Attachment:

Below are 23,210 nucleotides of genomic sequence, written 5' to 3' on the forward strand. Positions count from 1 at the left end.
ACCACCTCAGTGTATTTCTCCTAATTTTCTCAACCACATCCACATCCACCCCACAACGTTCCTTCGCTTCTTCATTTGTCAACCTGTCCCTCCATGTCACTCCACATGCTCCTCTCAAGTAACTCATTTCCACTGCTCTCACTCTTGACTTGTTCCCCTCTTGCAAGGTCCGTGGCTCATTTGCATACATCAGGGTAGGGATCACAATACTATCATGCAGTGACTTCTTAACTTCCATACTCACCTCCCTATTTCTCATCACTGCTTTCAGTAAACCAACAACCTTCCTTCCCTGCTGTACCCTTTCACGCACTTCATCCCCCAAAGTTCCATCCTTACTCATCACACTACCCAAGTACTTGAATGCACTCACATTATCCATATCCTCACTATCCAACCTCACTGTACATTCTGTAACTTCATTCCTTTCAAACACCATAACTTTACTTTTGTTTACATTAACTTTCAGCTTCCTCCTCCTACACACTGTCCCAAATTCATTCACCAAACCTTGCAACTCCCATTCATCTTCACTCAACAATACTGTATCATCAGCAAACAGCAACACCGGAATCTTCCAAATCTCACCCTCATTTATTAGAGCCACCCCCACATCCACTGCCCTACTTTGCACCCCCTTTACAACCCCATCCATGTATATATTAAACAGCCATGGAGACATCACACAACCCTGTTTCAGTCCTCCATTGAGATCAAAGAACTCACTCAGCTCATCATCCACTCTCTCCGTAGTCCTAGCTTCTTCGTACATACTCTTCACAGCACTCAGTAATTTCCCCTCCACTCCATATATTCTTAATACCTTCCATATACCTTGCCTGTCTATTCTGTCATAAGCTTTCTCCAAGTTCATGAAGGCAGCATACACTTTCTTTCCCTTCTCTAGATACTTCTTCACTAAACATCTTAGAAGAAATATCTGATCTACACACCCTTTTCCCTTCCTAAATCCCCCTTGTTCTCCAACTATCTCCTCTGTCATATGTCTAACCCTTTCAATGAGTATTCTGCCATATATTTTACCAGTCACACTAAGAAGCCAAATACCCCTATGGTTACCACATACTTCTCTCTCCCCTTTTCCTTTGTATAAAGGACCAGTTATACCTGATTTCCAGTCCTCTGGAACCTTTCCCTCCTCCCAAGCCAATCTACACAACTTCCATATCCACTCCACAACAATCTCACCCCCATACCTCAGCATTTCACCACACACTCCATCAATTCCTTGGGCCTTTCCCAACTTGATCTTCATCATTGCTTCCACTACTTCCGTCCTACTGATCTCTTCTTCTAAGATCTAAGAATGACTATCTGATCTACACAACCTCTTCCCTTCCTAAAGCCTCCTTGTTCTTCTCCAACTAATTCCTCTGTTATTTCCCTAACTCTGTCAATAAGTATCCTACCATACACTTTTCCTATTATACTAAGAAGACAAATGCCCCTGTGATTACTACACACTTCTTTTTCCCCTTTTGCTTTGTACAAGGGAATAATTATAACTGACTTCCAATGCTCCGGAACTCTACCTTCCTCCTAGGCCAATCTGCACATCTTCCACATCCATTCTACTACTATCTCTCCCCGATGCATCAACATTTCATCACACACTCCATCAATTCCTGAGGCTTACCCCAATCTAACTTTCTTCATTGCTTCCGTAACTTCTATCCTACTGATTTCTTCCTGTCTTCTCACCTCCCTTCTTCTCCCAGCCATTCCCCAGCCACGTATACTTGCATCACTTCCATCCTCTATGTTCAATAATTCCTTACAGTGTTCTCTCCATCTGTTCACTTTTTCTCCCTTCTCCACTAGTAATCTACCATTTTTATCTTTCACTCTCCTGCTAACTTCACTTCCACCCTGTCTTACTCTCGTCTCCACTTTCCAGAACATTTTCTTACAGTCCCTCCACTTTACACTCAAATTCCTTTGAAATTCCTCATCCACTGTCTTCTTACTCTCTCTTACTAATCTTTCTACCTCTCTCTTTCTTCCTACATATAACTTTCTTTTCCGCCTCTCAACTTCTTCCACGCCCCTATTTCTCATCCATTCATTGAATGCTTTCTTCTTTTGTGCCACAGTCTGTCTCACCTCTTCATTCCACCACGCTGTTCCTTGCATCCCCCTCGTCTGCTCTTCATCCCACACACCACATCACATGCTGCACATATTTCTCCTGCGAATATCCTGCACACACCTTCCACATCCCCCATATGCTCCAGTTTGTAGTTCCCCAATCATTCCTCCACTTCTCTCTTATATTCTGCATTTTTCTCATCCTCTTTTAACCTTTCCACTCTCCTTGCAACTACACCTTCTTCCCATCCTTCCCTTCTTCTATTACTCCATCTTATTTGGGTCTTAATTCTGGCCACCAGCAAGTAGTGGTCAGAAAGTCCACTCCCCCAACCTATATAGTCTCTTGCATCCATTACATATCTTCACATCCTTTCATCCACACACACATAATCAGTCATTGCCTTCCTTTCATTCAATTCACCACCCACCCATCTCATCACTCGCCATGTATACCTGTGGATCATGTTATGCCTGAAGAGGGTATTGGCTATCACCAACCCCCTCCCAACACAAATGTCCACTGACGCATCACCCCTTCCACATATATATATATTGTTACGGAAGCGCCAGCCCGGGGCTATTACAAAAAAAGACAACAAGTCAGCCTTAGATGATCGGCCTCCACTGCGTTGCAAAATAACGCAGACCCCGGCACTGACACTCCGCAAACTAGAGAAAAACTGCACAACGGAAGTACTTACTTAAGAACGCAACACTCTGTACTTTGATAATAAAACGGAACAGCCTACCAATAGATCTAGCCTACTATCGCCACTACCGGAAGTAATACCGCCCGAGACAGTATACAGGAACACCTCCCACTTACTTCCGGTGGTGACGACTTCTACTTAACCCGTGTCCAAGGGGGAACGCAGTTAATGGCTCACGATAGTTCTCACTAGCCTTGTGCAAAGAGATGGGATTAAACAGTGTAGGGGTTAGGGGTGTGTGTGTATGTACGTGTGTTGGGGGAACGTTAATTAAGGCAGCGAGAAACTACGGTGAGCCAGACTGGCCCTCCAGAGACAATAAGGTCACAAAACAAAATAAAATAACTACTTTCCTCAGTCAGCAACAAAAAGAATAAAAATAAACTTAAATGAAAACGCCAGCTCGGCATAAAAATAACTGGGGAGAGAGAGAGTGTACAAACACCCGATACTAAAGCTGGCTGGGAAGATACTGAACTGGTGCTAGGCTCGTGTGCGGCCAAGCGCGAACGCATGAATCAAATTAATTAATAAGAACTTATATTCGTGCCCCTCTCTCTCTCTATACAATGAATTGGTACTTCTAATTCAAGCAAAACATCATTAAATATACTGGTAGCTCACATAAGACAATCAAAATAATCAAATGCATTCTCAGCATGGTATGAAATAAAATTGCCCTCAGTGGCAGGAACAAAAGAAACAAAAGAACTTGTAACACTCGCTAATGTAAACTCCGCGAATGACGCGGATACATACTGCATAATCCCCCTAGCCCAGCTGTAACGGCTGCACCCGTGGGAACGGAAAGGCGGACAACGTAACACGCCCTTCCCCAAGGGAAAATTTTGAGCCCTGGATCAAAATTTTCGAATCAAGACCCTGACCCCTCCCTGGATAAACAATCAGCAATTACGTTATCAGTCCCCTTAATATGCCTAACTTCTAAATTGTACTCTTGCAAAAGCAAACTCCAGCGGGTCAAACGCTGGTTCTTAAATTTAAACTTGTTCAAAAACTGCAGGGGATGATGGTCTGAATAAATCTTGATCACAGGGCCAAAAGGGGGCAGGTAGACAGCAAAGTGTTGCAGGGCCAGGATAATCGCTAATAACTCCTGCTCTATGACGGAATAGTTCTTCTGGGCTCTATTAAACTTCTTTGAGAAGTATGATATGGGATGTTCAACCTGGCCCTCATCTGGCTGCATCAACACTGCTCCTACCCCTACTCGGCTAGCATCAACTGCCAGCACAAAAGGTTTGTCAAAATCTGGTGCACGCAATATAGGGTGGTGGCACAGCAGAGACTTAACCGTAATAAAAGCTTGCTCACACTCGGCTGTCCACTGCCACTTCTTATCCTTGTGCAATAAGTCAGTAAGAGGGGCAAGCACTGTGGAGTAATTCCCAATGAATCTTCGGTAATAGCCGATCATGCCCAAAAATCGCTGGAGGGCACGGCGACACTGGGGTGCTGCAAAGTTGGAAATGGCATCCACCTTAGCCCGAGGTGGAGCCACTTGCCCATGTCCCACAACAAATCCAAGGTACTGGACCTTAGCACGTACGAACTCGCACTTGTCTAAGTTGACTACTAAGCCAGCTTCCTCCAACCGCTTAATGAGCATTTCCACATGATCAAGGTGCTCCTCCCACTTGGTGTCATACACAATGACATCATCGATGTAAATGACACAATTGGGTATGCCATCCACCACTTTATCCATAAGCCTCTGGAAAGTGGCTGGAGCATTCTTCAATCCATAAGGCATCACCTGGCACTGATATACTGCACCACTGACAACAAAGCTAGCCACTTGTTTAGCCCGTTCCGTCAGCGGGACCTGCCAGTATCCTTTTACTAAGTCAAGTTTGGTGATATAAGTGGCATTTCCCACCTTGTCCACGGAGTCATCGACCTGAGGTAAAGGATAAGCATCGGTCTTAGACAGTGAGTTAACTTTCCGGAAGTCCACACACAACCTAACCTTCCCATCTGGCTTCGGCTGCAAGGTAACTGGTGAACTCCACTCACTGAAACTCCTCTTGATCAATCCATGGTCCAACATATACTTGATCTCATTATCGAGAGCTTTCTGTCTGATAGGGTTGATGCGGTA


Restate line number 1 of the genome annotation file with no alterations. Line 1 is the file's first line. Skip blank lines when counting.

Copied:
Below are 23,210 nucleotides of genomic sequence, written 5' to 3' on the forward strand. Positions count from 1 at the left end.